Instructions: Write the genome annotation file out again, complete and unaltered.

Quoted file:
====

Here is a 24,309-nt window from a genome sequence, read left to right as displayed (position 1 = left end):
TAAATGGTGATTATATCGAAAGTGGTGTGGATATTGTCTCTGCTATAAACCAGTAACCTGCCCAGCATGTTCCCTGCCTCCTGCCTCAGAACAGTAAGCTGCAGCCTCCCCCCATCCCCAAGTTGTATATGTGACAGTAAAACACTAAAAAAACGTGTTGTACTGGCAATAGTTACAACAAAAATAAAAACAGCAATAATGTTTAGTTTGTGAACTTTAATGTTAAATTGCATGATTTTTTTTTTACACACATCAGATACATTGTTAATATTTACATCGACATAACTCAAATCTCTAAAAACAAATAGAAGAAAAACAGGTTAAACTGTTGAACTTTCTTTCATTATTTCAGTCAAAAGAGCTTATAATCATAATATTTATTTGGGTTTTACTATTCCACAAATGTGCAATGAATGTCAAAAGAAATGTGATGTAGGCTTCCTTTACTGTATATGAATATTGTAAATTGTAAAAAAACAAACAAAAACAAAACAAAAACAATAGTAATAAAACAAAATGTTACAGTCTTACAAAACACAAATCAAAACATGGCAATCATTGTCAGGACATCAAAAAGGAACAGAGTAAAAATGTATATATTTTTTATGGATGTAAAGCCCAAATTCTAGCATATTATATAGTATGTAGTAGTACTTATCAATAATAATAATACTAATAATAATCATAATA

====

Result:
Here is a 24,309-nt window from a genome sequence, read left to right as displayed (position 1 = left end):
TAAATGGTGATTATATCGAAAGTGGTGTGGATATTGTCTCTGCTATAAACCAGTAACCTGCCCAGCATGTTCCCTGCCTCCTGCCTCAGAACAGTAAGCTGCAGCCTCCCCCCATCCCCAAGTTGTATATGTGACAGTAAAACACTAAAAAAACGTGTTGTACTGGCAATAGTTACAACAAAAATAAAAACAGCAATAATGTTTAGTTTGTGAACTTTAATGTTAAATTGCATGATTTTTTTTTTACACACATCAGATACATTGTTAATATTTACATCGACATAACTCAAATCTCTAAAAACAAATAGAAGAAAAACAGGTTAAACTGTTGAACTTTCTTTCATTATTTCAGTCAAAAGAGCTTATAATCATAATATTTATTTGGGTTTTACTATTCCACAAATGTGCAATGAATGTCAAAAGAAATGTGATGTAGGCTTCCTTTACTGTATATGAATATTGTAAATTGTAAAAAAACAAACAAAAACAAAACAAAAACAATAGTAATAAAACAAAATGTTACAGTCTTACAAAACACAAATCAAAACATGGCAATCATTGTCAGGACATCAAAAAGGAACAGAGTAAAAATGTATATATTTTTTATGGATGTAAAGCCCAAATTCTAGCATATTATATAGTATGTAGTAGTACTTATCAATAATAATAATACTAATAATAATCATAATA